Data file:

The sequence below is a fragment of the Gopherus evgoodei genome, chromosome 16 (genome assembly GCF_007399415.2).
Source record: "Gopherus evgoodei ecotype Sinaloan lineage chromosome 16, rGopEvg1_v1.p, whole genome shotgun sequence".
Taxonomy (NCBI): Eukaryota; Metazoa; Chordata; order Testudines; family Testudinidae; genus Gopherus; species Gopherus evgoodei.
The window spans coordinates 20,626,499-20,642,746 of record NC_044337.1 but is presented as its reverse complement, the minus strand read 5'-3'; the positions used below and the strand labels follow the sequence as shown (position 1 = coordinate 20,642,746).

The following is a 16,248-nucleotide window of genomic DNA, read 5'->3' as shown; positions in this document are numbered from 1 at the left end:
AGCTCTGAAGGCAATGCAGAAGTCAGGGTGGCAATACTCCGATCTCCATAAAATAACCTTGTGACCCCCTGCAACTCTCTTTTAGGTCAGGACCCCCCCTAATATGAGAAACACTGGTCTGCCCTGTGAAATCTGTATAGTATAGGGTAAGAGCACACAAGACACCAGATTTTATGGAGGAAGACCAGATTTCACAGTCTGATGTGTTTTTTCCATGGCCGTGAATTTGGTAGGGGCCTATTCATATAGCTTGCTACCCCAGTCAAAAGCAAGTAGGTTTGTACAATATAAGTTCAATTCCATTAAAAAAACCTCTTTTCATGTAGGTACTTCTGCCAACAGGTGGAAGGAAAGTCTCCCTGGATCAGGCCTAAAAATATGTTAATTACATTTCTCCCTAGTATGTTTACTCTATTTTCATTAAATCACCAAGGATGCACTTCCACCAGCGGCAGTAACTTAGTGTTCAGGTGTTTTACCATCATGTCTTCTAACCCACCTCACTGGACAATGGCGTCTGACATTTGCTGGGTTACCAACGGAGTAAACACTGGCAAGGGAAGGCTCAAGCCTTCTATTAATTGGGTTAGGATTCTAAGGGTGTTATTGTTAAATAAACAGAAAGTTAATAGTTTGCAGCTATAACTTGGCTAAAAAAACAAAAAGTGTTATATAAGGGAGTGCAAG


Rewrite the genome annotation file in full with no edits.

The sequence below is a fragment of the Gopherus evgoodei genome, chromosome 16 (genome assembly GCF_007399415.2).
Source record: "Gopherus evgoodei ecotype Sinaloan lineage chromosome 16, rGopEvg1_v1.p, whole genome shotgun sequence".
Taxonomy (NCBI): Eukaryota; Metazoa; Chordata; order Testudines; family Testudinidae; genus Gopherus; species Gopherus evgoodei.
The window spans coordinates 20,626,499-20,642,746 of record NC_044337.1 but is presented as its reverse complement, the minus strand read 5'-3'; the positions used below and the strand labels follow the sequence as shown (position 1 = coordinate 20,642,746).

The following is a 16,248-nucleotide window of genomic DNA, read 5'->3' as shown; positions in this document are numbered from 1 at the left end:
AGCTCTGAAGGCAATGCAGAAGTCAGGGTGGCAATACTCCGATCTCCATAAAATAACCTTGTGACCCCCTGCAACTCTCTTTTAGGTCAGGACCCCCCCTAATATGAGAAACACTGGTCTGCCCTGTGAAATCTGTATAGTATAGGGTAAGAGCACACAAGACACCAGATTTTATGGAGGAAGACCAGATTTCACAGTCTGATGTGTTTTTTCCATGGCCGTGAATTTGGTAGGGGCCTATTCATATAGCTTGCTACCCCAGTCAAAAGCAAGTAGGTTTGTACAATATAAGTTCAATTCCATTAAAAAAACCTCTTTTCATGTAGGTACTTCTGCCAACAGGTGGAAGGAAAGTCTCCCTGGATCAGGCCTAAAAATATGTTAATTACATTTCTCCCTAGTATGTTTACTCTATTTTCATTAAATCACCAAGGATGCACTTCCACCAGCGGCAGTAACTTAGTGTTCAGGTGTTTTACCATCATGTCTTCTAACCCACCTCACTGGACAATGGCGTCTGACATTTGCTGGGTTACCAACGGAGTAAACACTGGCAAGGGAAGGCTCAAGCCTTCTATTAATTGGGTTAGGATTCTAAGGGTGTTATTGTTAAATAAACAGAAAGTTAATAGTTTGCAGCTATAACTTGGCTAAAAAAACAAAAAGTGTTATATAAGGGAGTGCAAG